ESR 9: Renal clearance dynamics of gut bacteria-derived metabolites in chronic kidney disease
Supervisor: Kai-Uwe Eckardt
PhD Student: Alex Yarritu
The impact of chronic kidney disease (CKD) is reflected in various organ systems. In this context, the intestine is highly relevant, whose bacterial colonization is abnormal in CKD. Intestinal bacteria produce a variety of metabolites, which are resorbed by the host and circulate within the blood. If renal function is reduced, as in CKD, these metabolites can accumulate, which is thought to impose an additional burden on CKD progression and the immune system. To date, we have insufficient knowledge about the nature of these metabolites, the dynamics of their accumulation during CKD, as well as their renal clearance modes. In-depth knowledge about these aspects would enhance our understanding of the gut-kidney axis and help to evaluate the role of bacterial metabolites in CKD progression and their utility as biomarkers. For this reason, we aim to use experimental CKD models and different bacterial colonization statuses to answer these questions. We aim to gain a better understanding of gut-derived metabolites and their handling by the kidney. We aim to investigate metabolite landscapes across various body fluids. Human cohort data will be used to verify our findings in CKD patients. Candidate metabolites of particular interest will be investigated further in experimental models.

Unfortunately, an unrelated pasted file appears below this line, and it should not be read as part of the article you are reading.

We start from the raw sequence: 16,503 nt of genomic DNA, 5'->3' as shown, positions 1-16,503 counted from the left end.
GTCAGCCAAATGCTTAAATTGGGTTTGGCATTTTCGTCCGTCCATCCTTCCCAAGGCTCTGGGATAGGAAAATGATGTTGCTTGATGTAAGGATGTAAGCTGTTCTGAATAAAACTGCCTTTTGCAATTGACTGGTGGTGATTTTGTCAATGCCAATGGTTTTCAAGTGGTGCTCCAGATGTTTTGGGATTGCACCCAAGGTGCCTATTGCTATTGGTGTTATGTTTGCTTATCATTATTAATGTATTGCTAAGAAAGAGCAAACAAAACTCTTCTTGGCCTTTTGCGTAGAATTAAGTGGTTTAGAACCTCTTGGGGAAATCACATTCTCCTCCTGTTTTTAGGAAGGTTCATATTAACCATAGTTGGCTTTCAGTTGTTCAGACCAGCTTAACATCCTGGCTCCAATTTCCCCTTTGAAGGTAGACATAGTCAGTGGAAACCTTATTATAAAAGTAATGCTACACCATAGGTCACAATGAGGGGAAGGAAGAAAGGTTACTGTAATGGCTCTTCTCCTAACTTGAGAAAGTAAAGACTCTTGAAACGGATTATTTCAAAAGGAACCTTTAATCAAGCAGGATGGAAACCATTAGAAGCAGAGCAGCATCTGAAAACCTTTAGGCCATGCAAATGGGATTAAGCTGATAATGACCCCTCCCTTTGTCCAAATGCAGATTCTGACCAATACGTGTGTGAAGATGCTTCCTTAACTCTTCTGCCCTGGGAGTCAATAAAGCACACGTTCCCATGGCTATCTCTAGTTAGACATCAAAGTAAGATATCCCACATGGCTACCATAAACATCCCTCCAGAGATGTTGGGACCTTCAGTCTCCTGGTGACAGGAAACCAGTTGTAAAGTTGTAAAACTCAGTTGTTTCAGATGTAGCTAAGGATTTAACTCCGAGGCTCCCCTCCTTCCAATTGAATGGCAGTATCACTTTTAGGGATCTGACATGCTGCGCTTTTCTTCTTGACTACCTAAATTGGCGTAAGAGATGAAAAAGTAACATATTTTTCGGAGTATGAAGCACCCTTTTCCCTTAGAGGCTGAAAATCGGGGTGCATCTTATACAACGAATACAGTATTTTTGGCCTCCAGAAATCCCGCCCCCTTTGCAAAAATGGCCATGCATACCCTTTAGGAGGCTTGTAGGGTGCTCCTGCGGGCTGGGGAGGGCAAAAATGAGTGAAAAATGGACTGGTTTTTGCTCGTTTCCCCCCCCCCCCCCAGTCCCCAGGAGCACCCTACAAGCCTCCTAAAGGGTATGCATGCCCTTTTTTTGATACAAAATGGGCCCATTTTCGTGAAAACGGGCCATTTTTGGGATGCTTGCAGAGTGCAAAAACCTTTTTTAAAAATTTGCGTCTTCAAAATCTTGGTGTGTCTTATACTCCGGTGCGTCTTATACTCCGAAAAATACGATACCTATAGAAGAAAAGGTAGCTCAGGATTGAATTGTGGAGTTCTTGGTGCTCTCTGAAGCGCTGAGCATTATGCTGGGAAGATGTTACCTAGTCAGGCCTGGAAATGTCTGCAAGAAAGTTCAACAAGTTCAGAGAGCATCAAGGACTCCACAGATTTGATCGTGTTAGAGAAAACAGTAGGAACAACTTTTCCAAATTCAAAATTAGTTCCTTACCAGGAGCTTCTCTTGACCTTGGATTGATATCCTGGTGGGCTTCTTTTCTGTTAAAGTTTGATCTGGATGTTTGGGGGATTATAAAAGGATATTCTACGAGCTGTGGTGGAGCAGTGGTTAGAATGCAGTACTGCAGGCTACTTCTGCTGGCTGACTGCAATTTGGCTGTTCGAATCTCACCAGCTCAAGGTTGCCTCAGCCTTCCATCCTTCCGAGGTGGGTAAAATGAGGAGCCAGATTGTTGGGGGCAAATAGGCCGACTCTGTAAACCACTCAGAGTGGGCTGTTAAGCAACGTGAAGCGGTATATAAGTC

We strive for a better understanding of the spectrum and the accumulation of gut-derived metabolites in CKD and their stage-specific renal clearance dynamics. We want to use this knowledge to therapeutically target microbiota in CKD in the future and to develop novel diagnostic tools to identify CKD patients at a particularly high risk of developing advanced CKD, as well as inflammatory and cardiovascular complications.
We will induce experimental CKD by using two established mouse models. Most importantly, mice with different colonization statuses will be used to elucidate the impact of the gut microbiota. Metabolite landscapes from faeces, blood, urine and interstitial fluid will be measured in different stages of CKD development. Human cohort data will be used to verify findings in CKD patients. Furthermore, dietary intervention in experimental CKD will be performed in order to beneficially modify the microbial function.
We expect to better define and understand the spectrum of gut-derived metabolites and their toxic accumulation in different body compartments in CKD. This knowledge could enable novel avenues for the prognostic evaluation and treatment of CKD and its inflammatory and cardiovascular complications.